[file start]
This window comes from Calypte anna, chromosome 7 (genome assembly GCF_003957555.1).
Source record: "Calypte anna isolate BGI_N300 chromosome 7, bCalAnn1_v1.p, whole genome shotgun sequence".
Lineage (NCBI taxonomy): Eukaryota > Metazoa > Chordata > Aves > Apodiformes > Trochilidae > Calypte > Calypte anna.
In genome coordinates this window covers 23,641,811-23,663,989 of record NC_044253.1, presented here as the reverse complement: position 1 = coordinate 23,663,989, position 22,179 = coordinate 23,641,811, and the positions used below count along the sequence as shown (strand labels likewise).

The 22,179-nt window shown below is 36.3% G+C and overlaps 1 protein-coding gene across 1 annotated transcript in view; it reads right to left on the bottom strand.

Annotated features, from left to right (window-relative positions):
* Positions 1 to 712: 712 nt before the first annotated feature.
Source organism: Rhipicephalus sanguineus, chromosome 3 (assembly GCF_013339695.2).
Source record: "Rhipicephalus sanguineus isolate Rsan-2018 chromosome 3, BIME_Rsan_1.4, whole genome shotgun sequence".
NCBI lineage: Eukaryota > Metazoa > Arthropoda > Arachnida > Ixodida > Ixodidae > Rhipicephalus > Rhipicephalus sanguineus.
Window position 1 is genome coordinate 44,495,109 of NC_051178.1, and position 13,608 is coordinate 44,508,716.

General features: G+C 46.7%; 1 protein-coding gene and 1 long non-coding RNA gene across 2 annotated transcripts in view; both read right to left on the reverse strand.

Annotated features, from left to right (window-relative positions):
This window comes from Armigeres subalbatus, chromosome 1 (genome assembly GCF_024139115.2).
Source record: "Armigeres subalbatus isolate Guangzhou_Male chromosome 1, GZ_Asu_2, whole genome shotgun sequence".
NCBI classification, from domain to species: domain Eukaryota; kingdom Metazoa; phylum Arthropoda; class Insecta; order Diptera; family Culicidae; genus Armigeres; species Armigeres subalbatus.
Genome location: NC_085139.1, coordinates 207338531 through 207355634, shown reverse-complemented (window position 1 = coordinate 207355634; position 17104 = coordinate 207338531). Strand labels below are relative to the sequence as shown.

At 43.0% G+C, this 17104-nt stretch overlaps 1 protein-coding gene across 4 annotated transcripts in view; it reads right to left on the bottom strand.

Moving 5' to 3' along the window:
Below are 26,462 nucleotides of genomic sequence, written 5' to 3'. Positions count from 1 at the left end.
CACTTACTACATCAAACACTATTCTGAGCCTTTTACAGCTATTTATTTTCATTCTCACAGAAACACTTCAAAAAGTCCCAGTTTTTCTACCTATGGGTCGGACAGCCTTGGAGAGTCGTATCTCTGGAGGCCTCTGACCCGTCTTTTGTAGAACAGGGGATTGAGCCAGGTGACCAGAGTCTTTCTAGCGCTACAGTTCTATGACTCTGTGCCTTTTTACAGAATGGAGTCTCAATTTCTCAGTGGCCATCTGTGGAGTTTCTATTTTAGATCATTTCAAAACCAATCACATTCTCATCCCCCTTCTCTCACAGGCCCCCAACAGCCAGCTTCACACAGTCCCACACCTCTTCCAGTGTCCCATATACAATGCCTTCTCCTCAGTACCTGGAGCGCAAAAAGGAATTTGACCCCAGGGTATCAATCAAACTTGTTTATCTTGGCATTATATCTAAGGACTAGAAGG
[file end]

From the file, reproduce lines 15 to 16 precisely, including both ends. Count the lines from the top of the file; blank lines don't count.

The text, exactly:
Source record: "Armigeres subalbatus isolate Guangzhou_Male chromosome 1, GZ_Asu_2, whole genome shotgun sequence".
NCBI classification, from domain to species: domain Eukaryota; kingdom Metazoa; phylum Arthropoda; class Insecta; order Diptera; family Culicidae; genus Armigeres; species Armigeres subalbatus.